For the separating stripe, later known as Striping Gray, the original Pullman color was called Imitation Silver because it was a non-metallic paint that was supposed to replace silver foil, but was definitely not "silver-appearing". By the time UP started to use it, they first called it Silver Gray, but eye-witness accounts (including from Bill Kratville) often referred to it as "white". That's because it was a very pale gray color. By 1950, UP had changed the name of that color to CS-22 No.28 Striping Gray Enamel. Examination of an actual color drift card of that color, as well as the DuPont color chip, shows that the two colors were not "silver," or metallic in any way. (Dick Harley, email dated March 12, 2008)
Dick Harley wrote via an email dated August 19 and 24, 2005:
The color used after June 1949 for the lettering and stripes on UP two-tone gray steam locos was called "Silver Gray". The primary color definer here is gray - not silver. In spite of many models and model decals using a metallic color, the UP color was not metallic and not "silver".
UP Silver Gray and UP Striping Gray appeared to be the same color in 1949, with the assumption being that UP would not use two different appearing colors for both stripes and letters at the same time on two-tone gray locomotives. Accurate observations and the Pantone references were made from a properly preserved Color Drift Control card for C.S. 22 - No. 28 Striping Gray, produced in November 1949 by Bowles Printing Corporation. No comparison has yet been made with a reliable sample of Dupont 95-7581 Silver Gray.
Inspection of Pullman and UP records shows that the appearance of Pullman Imitation Silver, UP Silver Gray and UP C.S. 22 - No. 28 Striping Gray (all in the 1946 to 1951 time frame) are very, very likely the same.
There is much documentation that in 1950 the primary paint used for the UP TTG lettering and stripes on passenger cars was Dupont Dulux 88-34793, and that the UP name of that paint color changed in that year from Silver Gray to Striping Gray.
Whether the paint used on steam locos changed from Dulux 95-7581 (Silver Gray) to 83-34793 or 88-34793 (Striping Gray) is still an open question.
1946 -- Convert all FEF class to burn oil. FEF-3s already had smoke lifters.
February 14, 1946 -- Lightweight passenger cars painted two-tone gray; drawing 357-CB-25391
February 27, 1946 -- Lightweight passenger cars painted two-tone gray, assigned to Overland or City of St. Louis service; drawing 357-CB-24002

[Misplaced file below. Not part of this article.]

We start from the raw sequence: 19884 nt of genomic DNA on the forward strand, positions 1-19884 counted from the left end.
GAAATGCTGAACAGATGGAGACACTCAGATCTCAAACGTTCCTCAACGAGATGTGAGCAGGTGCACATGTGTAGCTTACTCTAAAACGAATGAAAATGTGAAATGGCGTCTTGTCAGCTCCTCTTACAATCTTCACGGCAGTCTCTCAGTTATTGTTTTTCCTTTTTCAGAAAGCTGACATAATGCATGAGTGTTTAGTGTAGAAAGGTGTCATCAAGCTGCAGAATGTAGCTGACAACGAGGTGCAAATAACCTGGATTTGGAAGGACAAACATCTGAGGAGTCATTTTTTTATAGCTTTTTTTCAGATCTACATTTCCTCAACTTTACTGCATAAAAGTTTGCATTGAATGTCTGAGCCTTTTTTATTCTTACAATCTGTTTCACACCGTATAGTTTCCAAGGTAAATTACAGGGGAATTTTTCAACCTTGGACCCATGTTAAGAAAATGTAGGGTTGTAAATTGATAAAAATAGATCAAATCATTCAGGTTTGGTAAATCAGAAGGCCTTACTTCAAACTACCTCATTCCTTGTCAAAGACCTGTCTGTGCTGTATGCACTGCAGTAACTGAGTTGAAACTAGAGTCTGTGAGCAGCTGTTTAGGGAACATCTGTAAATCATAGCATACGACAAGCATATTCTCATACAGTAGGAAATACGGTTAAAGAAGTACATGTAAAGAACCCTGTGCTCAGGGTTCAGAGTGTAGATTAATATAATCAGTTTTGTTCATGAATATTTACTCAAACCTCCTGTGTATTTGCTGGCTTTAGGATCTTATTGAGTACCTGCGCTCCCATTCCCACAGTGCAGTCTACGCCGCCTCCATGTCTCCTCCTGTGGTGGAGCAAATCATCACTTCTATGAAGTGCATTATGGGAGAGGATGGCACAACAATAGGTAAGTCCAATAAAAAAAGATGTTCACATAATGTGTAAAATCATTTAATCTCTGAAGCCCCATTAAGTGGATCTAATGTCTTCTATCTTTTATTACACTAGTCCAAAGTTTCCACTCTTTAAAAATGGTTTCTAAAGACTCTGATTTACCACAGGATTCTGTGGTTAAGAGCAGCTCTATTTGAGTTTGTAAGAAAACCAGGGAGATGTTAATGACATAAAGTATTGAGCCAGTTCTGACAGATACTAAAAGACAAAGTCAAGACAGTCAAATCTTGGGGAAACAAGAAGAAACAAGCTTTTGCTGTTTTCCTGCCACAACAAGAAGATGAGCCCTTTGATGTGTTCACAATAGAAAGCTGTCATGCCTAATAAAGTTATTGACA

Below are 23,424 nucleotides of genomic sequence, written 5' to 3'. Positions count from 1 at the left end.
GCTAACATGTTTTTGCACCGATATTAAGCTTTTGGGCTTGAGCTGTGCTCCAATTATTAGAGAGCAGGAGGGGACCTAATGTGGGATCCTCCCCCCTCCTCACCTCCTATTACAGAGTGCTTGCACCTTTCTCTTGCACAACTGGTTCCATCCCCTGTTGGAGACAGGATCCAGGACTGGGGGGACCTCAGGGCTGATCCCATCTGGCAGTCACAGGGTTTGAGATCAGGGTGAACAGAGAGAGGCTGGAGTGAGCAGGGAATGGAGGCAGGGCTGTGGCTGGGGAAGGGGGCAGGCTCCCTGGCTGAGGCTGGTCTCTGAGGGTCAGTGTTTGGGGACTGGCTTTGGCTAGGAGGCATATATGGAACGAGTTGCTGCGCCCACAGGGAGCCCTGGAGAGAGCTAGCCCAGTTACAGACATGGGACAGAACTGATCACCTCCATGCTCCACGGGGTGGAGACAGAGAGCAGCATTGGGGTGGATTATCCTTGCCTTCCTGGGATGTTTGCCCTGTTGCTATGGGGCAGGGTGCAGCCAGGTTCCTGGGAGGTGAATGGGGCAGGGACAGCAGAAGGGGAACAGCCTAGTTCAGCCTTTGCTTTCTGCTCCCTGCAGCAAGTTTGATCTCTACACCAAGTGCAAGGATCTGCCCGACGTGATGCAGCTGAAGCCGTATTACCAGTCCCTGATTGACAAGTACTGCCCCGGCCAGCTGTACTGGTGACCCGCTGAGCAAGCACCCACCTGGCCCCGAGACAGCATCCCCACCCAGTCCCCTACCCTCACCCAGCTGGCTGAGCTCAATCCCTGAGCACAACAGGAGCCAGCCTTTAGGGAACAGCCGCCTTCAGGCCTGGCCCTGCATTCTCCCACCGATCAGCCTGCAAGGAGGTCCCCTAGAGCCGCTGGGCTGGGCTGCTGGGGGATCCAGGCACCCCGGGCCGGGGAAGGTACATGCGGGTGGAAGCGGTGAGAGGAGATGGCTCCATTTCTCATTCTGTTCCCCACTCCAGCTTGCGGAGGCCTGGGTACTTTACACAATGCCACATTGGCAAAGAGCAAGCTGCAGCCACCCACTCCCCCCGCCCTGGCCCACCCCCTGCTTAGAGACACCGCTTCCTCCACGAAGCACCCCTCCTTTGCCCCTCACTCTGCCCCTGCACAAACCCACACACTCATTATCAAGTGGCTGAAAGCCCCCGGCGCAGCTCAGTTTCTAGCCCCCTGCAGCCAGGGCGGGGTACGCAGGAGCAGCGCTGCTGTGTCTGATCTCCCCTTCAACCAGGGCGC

April 1946 -- Some FEFs painted TTG with Silver Gray lettering and striping, beginning with UP 809.
May 25, 1946 -- Standard passenger cars painted two-tone gray; drawing 357-CB-23995
July 3, 1946 -- Express boxcars painted two-tone gray; drawing 304-C-7163
June to October 1946 -- Decision to change lettering and striping to Armour Yellow - exact date unknown.
August 1946 -- UP 800-series steam locomotives began receiving two-tone gray, with yellow stripes (UP also received eight new E7 locomotives from EMD)
December 26, 1946 -- Steam locomotives painted two-tone gray ("All Locos in Passenger Service"); drawing 992-CA-33179 revised to specify yellow lettering and stripes
1947 -- Photos show that 4-6-2s, 4-8-2s, 4-8-4s and 4-6-6-4s were painted TTG. Most photos are Black & White.
- All FEFs were painted TTG.
- All (or nearly all) Mountains were painted TTG, but only two are shown on color photographs as receiving yellow stripes.
- Of the 91 Heavy Pacific locomotives, only 13 are shown in photos as receiving TTG (none of the Light Pacifics received TTG).
- Color photos have been found of all four types of locos shown above with yellow lettering and striping.
June 2, 1949 -- Steam locomotives painted two-tone gray; drawing 992-CA-33179 changed back from yellow stripes to silver gray stripes
Early 1950 -- Color name of Silver Gray is changed to Striping Gray.
August 5, 1950 -- Heavyweight ("Standard Weight") Pullman passenger cars painted two-tone gray; drawing 357-CB-25344
1950-1952 -- FEF-2s begin receiving smoke lifters.
March 1952 -- Directive was issued to henceforth paint all passenger cars yellow and gray, and all steam locos black with Aluminum lettering.
Two-Tone Gray On SP
UP's two-tone gray matched SP's scheme very closely which was introduced in about 1948-1949, and both roads' two-tone gray scheme matched an earlier version used by Pullman, which itself matched a still-earlier version introduced by New York Central.
"The best I can tell, the Shasta Daylight arrived with lettering gray (silver gray) stripping and that was 1949. The Pullman paint number for silver gray is 600-4. Also, the black edging on the stripping was removed February 23, 1956 and the total stripe width was reduced from 2 1/4 inches to 2 inches. Of course, now the 2-inch stripe was all silver gray." (Jeff Cauthen, email dated June 2005)
"Greyhounds of the Overland Trail" -- Excerpts from an article by Ross Grenard about UP's two-tone paint scheme used on its steam locomotives.
"The Overland in Union Pacific Overland" by David Schumacher, Prototype Modeler, Volume 4, Number 1, August 1980, page 24
"Two-Tone Gray" by Lou Schmitz, in UPHS The Streamliner, Volume 4 Number 1, January 1988. "Striping and lettering on these locomotives was originally Armor Yellow to match Streamliner equipment, since they often served as standby power for these trains. However, by 1949 sufficient new diesel power was on hand to take over many of these assignments and the striping and lettering was changed to Silver Gray to match the other non streamliner equipment."
"Two Tone Gray Footnote" by Lou Schmitz, The Streamliner, Volume 4, Number 3, page 23, July 1988